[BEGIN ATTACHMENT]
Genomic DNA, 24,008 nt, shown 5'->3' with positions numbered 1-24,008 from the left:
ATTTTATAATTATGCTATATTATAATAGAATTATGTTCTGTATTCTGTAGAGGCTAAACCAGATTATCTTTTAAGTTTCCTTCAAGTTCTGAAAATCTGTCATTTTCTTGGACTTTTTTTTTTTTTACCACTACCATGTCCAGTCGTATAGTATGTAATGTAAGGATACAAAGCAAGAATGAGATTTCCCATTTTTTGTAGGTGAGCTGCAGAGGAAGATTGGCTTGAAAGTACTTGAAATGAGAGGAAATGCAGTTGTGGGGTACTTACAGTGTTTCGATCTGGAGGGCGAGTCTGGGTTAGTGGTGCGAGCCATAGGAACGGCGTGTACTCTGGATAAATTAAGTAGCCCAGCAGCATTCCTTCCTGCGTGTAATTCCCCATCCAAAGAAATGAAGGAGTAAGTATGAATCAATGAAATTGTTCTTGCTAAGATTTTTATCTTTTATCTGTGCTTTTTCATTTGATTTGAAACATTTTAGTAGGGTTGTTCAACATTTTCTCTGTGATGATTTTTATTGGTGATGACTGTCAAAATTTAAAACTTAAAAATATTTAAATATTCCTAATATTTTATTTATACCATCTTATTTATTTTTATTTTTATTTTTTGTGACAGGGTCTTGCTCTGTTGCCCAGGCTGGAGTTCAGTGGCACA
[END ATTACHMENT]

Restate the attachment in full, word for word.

Genomic DNA, 24,008 nt, shown 5'->3' with positions numbered 1-24,008 from the left:
ATTTTATAATTATGCTATATTATAATAGAATTATGTTCTGTATTCTGTAGAGGCTAAACCAGATTATCTTTTAAGTTTCCTTCAAGTTCTGAAAATCTGTCATTTTCTTGGACTTTTTTTTTTTTTACCACTACCATGTCCAGTCGTATAGTATGTAATGTAAGGATACAAAGCAAGAATGAGATTTCCCATTTTTTGTAGGTGAGCTGCAGAGGAAGATTGGCTTGAAAGTACTTGAAATGAGAGGAAATGCAGTTGTGGGGTACTTACAGTGTTTCGATCTGGAGGGCGAGTCTGGGTTAGTGGTGCGAGCCATAGGAACGGCGTGTACTCTGGATAAATTAAGTAGCCCAGCAGCATTCCTTCCTGCGTGTAATTCCCCATCCAAAGAAATGAAGGAGTAAGTATGAATCAATGAAATTGTTCTTGCTAAGATTTTTATCTTTTATCTGTGCTTTTTCATTTGATTTGAAACATTTTAGTAGGGTTGTTCAACATTTTCTCTGTGATGATTTTTATTGGTGATGACTGTCAAAATTTAAAACTTAAAAATATTTAAATATTCCTAATATTTTATTTATACCATCTTATTTATTTTTATTTTTATTTTTTGTGACAGGGTCTTGCTCTGTTGCCCAGGCTGGAGTTCAGTGGCACA